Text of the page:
It takes a lot of nerve to claim to tell the panoramic story of Chicago television in just 144 pages of pictures and words. But I’m pleased to report that two former archivists for the Museum of Broadcast Communications, Daniel Berger and Steve Jajkowski, have proved themselves up to the task.
Through Arcadia Publishing’s Images of America series, they’ve just published Chicago Television, a glorious and nostalgic journey through the first 50 years of the medium — a period roughly from 1940 to 1990. Proceeds from the paperback, officially out Feb. 1 and available online at www.museum.tv and Amazon.com, benefit the Museum of Broadcast Communications.
More than 200 vintage photographs are complemented by the editors’ illuminating captions and commentary. They’re all here — from “Kukla, Fran & Ollie” to “Siskel & Ebert” — the pioneers and pitchmen, the kids’ shows, the talk shows, the game shows, the sports shows, and, of course, the news shows. Another thing I liked about the book: I counted four pictures of Kup and not one of Oprah.
More than anything else, as Berger and Jajkowski note in their introduction, it really is the story of “how a city fell in love with television.” One of those love-struck citizens, Bob Sirott, a child of Chicago television’s golden age who became a local broadcast icon himself, lends his considerable authority to the book with his foreword. In part, he writes:
“For baby boomers like myself, the screens may have been small, but the personalities were huge. We did not have VCRs, DVDs, iPods, and podcasts, but we did have television hosts who connected instantly to us in a very human way. And because we did not have many other sources for home entertainment, those men and women were as important to us as members of our family, sometimes even more so. As the youngest of three children — who were much older than me — I spent a lot of time alone at home with the television.”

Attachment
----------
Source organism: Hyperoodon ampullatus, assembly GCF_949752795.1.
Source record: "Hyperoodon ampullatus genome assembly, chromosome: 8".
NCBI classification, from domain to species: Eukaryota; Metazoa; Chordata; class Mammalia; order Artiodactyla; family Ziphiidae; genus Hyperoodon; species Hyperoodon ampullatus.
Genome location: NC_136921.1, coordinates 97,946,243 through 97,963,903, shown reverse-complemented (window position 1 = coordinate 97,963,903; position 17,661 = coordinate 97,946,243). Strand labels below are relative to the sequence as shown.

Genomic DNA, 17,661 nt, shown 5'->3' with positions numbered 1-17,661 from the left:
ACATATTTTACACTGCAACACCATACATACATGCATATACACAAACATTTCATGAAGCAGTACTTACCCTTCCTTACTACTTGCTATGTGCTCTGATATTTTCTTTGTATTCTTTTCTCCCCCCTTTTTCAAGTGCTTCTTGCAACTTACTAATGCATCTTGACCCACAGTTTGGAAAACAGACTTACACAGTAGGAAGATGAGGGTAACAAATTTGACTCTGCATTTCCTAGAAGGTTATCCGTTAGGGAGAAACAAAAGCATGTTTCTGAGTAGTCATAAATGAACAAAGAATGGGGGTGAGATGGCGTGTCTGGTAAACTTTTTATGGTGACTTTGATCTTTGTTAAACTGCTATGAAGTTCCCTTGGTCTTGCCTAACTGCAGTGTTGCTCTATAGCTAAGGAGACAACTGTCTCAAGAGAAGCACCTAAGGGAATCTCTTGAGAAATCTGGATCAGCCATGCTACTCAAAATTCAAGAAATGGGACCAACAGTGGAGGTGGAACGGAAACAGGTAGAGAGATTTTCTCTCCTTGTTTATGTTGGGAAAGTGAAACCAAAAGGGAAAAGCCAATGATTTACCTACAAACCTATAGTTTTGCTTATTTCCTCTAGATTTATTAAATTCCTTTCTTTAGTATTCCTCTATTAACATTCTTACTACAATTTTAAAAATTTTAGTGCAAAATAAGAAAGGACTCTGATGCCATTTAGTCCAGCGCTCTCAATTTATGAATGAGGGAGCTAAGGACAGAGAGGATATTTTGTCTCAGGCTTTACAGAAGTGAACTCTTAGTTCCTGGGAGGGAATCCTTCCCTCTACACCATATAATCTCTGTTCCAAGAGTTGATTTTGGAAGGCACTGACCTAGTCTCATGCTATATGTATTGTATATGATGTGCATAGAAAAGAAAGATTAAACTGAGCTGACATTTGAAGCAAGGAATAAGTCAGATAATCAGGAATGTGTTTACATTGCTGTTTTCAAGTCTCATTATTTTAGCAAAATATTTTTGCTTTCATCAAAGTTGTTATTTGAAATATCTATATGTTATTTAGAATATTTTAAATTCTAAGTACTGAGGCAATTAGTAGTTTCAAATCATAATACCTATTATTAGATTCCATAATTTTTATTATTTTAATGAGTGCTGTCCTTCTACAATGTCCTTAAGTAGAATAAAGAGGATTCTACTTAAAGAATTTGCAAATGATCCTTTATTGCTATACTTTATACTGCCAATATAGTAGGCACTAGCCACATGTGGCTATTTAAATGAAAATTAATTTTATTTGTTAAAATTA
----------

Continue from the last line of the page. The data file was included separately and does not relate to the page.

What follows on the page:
In 1951, Chicago was singled out as America’s “Top TV Town” in a Collier’s magazine piece that took note of what was known as the “Chicago School of Television.” Thanks to trailblazers like Dave Garroway and Burr Tillstrom, shoestring budgets and primitive technology proved no obstacle to creating programs that were inventive, intimate and intelligent, all at the same time. Adds Sirott:
“Looking back, it is easy to see why I became comfortable speaking into microphones and cameras. The impression all those television friends made on me is indelible. It made me want to grow up and do what they did. I learned from the best. These days when I am on television — now on the other end of that relationship — I never forget the warmth, comfort, and companionship that connection can bring to someone through the lenses, wires, screens and whatever Apple invents next. All those early practitioners of television know how to do it. Maybe it is because they all started in radio, like Garroway, broadcasting to thousands one at a time.”